This is the seventh entry in the UCCDM Lenten Devotional 2016 series. This devotional reflection comes from Rev. Jeanne Tyler. Her bio can be found on the Board of Directors page. This devotional reflects the views of the author and not the views of UCCDM.
“Thus says the Lord, who makes a way in the sea, a path in the mighty waters, who brings out chariot and horse, army and warrior; they lie down, they cannot rise, they are extinguished, quenched like a wick: Do not remember the former things, or consider the things of old. I am about to do a new thing; now it springs forth, do you not perceive it? I will make a way in the wilderness and rivers in the desert. The wild animals will honor me, the jackals and the ostriches; for I give water in the wilderness, rivers in the desert, to give drink to my chosen people, the people whom I formed for myself so that they might declare my praise.” (Isaiah 43: 16 – 23)
The fifth Sunday of Lent is known as Little Resurrection Sunday. It is a Sunday of Biblical texts that point toward hope of redemption already rather than emphasize judgment and repentance. The Older Testament text from Isaiah begins at verse 16 of Chapter 43 and concludes with verse 21. It begins with the crossing of the Red Sea by the chariots and their drivers who get stuck in the mud and cannot rise. It is the slaves who make it across the Red Sea. “Remember not the former things, nor consider the things of old, Behold I am doing a new thing.” Slaves made it to freedom. It was a new day for a people who thought God had forgotten them.
In our world today, we too experience wilderness in our lives. God is also there making rivers flow and waters bubble in the desert. Is this just poetry or visions or dreams or deep yearnings among people who live in the wilderness or close enough to deserts to lack easy access to water? To give people water is to give people life. Already we are redeemed.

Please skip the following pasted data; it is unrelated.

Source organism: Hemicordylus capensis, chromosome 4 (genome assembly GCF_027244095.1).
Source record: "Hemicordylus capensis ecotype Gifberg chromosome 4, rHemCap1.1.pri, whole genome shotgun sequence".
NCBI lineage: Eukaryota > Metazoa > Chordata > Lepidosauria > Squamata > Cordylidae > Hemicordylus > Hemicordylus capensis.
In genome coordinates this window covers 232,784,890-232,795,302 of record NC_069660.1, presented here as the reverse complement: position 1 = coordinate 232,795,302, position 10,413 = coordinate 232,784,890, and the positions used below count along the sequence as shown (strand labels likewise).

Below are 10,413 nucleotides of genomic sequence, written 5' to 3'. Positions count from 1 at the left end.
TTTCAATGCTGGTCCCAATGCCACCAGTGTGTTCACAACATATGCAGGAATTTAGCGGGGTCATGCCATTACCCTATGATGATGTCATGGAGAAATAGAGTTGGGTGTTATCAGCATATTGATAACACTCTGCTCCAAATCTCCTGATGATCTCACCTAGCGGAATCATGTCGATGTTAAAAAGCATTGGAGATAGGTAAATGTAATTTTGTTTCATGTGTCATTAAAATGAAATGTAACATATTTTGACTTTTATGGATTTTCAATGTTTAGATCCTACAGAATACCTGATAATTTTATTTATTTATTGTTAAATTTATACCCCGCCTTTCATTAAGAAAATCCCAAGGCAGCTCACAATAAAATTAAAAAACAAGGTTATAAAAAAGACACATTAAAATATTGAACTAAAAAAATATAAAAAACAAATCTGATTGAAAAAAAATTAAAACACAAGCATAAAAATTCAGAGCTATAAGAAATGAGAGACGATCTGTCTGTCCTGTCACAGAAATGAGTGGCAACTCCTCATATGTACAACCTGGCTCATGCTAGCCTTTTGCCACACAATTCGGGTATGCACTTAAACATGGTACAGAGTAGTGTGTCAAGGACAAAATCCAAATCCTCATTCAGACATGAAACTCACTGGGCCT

Vulnerability is at the heart of the human wilderness experience. Sometimes I feel invisible, forgotten, and forsaken. I read theology. I hardly ever find reference to persons with disability unless it is to speak of vulnerability. Yes, I am vulnerable but I also have agency and that agency is as significant to my identity as vulnerability. Why does this not point to God? Why does this not reveal God in the fullness of God as being vulnerable as well as having agency?
I am embodied. I see other bodies. I see racial differences, gender differences, and gender identity differences. I also see physical differences and some cognitive differences. It is hard to perceive brain disorders. It is hard to see hearing loss and diabetes. I see all the ways we are different. And, I believe all the ways we are alike. Created in the Image of God for the sake of one another our common humanity is at the core of wholeness and holiness. Each of us is vulnerable and each of us exercises agency. Already we are redeemed.
The wilderness is a place where humans feel threatened by lack of safety and scarcity of water. And yet the wilderness is also the place of God’s presence and activity. The wilderness becomes a place already redeemed. With God’s presence in the wilderness we will experience water for survival and roads for direction. This is God’s grace. And for this we give praise to God. The response to grace is gratitude. I am grateful for both the vulnerabilities I face on a daily basis but also the acts of agency I exercise. I am grateful to God for being present in the wilderness I experience. Someone wise once said, “Prayer begins with ‘Help me, help me, Help me!’ and concludes with Thank you, thank you, Thank You!!!’”.
Prayer: O God of the Universe, you know I hate the times I spend in the wilderness. They can be awful. And yet, surprisingly I experience water and directions. I sing. Amen!